July 26, 2011
Last week, my wife and I happened upon “Hot Coffee”, the 2011 documentary film analyzing the impact of tort reform on the judicial system, in our often neglected DVR queue while looking for something to watch before turning in for the night. I recollected that when I had set the recording a few weeks back, I felt smugly self-satisfied that I had chosen to record a serious documentary germane to my profession. Yet, the facts that I had yet to watch said documentary and that I spent the entire previous Saturday knee-deep in a Doctor Who marathon were ugly reminders that my tastes in entertainment remained decidedly escapist.
A sudden pang of guilt overtook me as I thumbed the remote control and I exclaimed to my wife, “Hey, I think we really ought to watch this documentary on tort reform.” She wrinkled her nose in reply. “Put on what you want,” she said,” I’ll be asleep in five minutes, anyway.” 86 minutes later not only was she awake, but eager to engage me in a debate about the relative merits of tort reform.
Hot Coffee, directed by former medical malpractice attorney Susan Saladoff, premiered at the 2011 Sundance Film Festival and recently aired on HBO as a part of their documentary film series. The film takes its name from the infamous Liebeck v. McDonald’s Restaurants case in which a New Mexico jury after awarded $2.86 million in damages to a woman who was severely burned by hot coffee purchased in a McDonald’s drive-thru. Saladoff uses the aforementioned case and several others to frame an examination of tort reform discuss such issues as damage caps and mandatory arbitration. The Liebeck case is presented as a catalyst for the tort reform movement and the film explores how the media frenzy surrounding the controversial jury award and public reaction fomented legislation limiting damages in several states.
As I have taken to watching all television with my iPad in my lap, I immediately hopped on to my handy WestlawNext app and quickly typed “Liebeck “ and “Coffee” into WestSearch. I immediately found Liebeck v. McDonald’s Restaurants, P.T.S., Inc., 1995 WL 360309 and scanned the decision. As discussed in the film, the bulk of the award was for punitive damages in the amount of $2,700,000. I clicked on the KeyCite button and took a look at some of related filings. Upon reading the amended complaint, I was interested to find that the plaintiff only sued for punitive damages in the amount of compensatory damages.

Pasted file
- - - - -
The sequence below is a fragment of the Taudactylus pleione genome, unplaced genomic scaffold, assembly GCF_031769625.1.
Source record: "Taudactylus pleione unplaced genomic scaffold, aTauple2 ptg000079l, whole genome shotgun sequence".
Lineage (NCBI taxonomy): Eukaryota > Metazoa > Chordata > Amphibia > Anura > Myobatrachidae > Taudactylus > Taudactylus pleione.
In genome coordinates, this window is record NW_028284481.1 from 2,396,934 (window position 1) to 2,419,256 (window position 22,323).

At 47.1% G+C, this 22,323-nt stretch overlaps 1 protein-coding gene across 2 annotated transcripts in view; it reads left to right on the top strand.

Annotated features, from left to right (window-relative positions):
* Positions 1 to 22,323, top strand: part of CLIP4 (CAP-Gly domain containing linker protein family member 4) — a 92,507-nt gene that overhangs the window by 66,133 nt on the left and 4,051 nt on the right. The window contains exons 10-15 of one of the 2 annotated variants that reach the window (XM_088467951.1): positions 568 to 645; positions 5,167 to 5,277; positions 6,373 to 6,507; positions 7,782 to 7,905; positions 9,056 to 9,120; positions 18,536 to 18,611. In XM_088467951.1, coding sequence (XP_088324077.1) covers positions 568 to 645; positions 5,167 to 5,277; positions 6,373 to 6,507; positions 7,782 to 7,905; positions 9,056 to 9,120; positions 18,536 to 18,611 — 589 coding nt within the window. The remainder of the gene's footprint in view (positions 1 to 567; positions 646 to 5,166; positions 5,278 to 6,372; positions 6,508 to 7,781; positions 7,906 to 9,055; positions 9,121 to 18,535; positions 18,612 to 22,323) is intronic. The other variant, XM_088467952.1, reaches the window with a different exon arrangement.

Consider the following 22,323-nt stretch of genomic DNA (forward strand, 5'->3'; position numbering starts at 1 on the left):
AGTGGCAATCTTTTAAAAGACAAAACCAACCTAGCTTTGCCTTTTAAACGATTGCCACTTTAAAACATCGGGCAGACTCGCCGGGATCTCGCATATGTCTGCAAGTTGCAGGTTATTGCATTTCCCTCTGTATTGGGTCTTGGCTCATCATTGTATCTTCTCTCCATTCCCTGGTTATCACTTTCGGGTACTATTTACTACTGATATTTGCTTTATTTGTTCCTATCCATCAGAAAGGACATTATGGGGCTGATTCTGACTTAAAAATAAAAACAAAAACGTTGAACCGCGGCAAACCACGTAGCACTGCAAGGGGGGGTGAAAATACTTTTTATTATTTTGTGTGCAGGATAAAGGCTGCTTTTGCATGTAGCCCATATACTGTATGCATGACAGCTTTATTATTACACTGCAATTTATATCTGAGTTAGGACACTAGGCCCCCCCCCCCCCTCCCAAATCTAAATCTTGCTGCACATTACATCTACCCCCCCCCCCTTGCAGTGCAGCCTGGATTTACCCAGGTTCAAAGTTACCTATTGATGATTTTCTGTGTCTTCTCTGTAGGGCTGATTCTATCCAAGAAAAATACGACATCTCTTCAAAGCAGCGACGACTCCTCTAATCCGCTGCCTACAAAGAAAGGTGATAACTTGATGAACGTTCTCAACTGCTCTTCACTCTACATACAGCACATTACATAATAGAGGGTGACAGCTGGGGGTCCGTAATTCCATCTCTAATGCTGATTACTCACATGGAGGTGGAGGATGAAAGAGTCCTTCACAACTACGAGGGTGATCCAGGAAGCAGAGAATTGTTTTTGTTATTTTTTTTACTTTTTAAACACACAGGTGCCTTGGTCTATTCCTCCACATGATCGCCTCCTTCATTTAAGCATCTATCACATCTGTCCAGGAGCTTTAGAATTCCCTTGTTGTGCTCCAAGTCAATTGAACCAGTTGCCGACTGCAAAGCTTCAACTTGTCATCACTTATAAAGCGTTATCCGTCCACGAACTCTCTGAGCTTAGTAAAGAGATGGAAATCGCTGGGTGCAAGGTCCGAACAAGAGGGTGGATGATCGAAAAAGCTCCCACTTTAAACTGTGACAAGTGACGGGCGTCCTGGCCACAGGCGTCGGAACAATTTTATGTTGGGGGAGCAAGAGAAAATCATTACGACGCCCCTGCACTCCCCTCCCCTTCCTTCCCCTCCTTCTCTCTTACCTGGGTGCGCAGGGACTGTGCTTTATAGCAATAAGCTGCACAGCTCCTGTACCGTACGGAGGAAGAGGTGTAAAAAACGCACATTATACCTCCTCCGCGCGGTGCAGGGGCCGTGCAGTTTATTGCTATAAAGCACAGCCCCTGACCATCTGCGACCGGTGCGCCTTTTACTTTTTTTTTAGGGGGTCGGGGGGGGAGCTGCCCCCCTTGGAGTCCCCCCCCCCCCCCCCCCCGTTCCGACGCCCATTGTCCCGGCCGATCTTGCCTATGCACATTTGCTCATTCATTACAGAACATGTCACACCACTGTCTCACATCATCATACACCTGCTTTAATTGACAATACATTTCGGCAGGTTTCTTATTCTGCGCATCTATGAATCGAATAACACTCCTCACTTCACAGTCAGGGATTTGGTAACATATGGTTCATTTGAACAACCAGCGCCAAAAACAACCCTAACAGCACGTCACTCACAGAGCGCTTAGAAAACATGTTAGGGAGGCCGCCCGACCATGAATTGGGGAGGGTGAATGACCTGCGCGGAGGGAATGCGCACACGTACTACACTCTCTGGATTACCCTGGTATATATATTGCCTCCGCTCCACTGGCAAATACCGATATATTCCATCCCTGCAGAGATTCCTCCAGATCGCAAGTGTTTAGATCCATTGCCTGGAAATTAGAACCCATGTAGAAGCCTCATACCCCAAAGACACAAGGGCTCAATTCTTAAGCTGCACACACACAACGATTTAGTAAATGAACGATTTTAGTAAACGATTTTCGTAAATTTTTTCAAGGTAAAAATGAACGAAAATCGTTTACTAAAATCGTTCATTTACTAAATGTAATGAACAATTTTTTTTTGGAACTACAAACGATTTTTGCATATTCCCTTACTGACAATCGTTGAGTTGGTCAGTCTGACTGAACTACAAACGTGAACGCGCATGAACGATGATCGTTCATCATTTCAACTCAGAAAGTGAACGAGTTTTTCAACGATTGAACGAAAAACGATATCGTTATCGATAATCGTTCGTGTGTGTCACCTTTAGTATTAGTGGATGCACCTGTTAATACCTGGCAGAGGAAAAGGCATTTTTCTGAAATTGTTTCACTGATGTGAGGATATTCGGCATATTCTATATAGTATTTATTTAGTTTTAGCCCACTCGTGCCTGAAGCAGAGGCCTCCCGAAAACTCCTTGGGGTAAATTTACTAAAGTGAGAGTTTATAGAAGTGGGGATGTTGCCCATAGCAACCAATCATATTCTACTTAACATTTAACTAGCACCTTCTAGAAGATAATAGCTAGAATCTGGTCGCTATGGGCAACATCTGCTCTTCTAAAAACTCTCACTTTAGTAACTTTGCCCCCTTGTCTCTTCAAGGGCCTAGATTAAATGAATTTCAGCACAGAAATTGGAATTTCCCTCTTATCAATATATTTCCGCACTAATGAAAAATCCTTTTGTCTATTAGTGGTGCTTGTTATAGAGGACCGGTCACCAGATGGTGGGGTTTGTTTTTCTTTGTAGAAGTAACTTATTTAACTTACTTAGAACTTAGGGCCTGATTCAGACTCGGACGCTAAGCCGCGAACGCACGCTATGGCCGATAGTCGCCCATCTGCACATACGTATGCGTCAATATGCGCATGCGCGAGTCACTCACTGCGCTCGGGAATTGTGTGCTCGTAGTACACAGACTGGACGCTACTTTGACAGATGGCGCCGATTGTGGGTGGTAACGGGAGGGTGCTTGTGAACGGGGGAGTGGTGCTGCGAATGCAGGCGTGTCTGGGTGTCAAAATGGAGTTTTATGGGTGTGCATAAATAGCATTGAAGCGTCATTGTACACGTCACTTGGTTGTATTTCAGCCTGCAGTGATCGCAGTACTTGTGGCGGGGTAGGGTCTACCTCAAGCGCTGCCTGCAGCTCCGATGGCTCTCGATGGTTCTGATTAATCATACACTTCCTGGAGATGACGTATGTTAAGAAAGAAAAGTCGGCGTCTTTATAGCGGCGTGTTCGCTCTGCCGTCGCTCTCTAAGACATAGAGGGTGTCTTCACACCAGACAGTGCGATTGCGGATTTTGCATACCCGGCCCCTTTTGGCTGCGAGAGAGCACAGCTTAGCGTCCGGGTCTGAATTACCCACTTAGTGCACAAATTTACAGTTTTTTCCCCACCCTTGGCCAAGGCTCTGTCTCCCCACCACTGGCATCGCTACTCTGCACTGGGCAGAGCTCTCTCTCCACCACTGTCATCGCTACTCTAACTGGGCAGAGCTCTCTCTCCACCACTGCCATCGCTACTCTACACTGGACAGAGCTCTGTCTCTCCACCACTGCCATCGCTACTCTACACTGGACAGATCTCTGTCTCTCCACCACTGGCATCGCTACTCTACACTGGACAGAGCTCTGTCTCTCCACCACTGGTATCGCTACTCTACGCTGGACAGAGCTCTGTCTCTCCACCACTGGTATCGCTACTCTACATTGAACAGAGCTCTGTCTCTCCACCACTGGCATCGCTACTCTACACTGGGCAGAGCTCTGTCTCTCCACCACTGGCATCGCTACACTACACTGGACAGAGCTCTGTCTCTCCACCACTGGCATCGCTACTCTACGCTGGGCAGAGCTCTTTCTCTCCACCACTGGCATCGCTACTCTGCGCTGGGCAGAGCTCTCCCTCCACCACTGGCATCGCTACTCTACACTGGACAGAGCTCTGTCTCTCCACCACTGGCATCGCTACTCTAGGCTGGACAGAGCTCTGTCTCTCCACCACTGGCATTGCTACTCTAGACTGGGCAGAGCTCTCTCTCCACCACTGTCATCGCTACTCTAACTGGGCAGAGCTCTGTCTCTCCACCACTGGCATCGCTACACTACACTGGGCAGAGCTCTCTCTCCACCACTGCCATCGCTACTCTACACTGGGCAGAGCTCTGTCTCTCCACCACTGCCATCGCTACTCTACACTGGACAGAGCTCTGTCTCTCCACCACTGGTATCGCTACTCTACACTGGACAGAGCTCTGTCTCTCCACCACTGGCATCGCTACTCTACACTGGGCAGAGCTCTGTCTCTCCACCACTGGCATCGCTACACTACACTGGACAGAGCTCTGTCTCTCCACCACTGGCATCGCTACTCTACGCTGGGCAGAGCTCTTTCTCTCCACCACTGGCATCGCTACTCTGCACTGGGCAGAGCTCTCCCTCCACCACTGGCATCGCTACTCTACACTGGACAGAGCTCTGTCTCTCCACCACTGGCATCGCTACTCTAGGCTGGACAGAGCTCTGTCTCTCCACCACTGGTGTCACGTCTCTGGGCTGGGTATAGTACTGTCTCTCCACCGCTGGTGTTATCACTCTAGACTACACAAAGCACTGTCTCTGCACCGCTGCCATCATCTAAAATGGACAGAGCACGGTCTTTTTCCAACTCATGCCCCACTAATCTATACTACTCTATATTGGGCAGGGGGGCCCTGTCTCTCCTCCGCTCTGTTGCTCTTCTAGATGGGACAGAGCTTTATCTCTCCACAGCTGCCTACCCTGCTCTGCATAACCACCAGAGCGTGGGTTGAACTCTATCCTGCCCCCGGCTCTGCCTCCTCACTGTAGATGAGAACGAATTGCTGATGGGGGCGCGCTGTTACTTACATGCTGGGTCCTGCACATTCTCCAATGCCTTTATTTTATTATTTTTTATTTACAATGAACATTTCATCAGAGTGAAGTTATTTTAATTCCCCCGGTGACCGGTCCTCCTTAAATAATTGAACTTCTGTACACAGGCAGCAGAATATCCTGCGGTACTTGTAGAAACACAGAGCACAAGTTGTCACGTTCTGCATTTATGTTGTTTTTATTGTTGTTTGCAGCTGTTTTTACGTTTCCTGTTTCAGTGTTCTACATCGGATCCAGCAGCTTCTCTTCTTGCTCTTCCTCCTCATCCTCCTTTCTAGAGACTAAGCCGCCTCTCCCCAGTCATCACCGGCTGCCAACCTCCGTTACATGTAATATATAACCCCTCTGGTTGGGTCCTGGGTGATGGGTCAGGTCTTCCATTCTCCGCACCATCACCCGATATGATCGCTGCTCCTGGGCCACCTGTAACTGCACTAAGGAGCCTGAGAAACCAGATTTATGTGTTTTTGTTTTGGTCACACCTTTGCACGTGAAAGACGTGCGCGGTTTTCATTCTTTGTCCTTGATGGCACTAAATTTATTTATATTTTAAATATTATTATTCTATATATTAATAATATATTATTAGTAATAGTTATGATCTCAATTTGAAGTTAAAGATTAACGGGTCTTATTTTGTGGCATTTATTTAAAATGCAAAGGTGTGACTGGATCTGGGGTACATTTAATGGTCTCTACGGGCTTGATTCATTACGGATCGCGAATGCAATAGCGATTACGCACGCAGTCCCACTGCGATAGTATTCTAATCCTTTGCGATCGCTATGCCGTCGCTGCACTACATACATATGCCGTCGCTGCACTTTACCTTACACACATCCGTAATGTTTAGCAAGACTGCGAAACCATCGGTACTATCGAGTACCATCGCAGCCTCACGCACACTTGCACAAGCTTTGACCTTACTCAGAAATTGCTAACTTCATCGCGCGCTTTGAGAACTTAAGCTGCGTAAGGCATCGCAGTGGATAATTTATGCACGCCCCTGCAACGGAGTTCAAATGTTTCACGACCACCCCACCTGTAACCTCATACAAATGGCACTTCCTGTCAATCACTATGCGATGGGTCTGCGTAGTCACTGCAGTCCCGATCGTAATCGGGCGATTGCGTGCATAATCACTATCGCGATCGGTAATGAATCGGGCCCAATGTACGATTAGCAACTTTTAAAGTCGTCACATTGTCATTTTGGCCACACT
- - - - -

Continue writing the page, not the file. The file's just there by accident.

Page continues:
I also took the opportunity to browse some of the other fascinating materials available, including expert materials such as the deposition of Dr. David Arrendo, MD, the physician who treated Ms. Liebeck upon her arrival in the emergency room.
What I found most interesting, however, was that the red KeyCite Flag at the top of the screen indicated that the judgment that had caused so much controversy had been vacated! I clicked on Keycite and delved into the history. As it turns out, upon post-trial motions, the presiding judge reduced the punitive damages to treble the compensatory damages awarded, $480,000. The plaintiff then moved to vacate the judgment and subsequent order in favor of new trial and, as the defendant did not oppose, the judgment was vacated. A settlement was reached before the new trial, however.
Hot Coffee does an excellent job presenting its position in a clear and compelling manner, illustrating its arguments with actual cases. As fascinating as the documentary subject was, I was happy to have the primary source material available via WestlawNext to further inform my opinion.
Click here to watch a Reuters Insider interview with Hot Coffee’s director Susan Saladoff.
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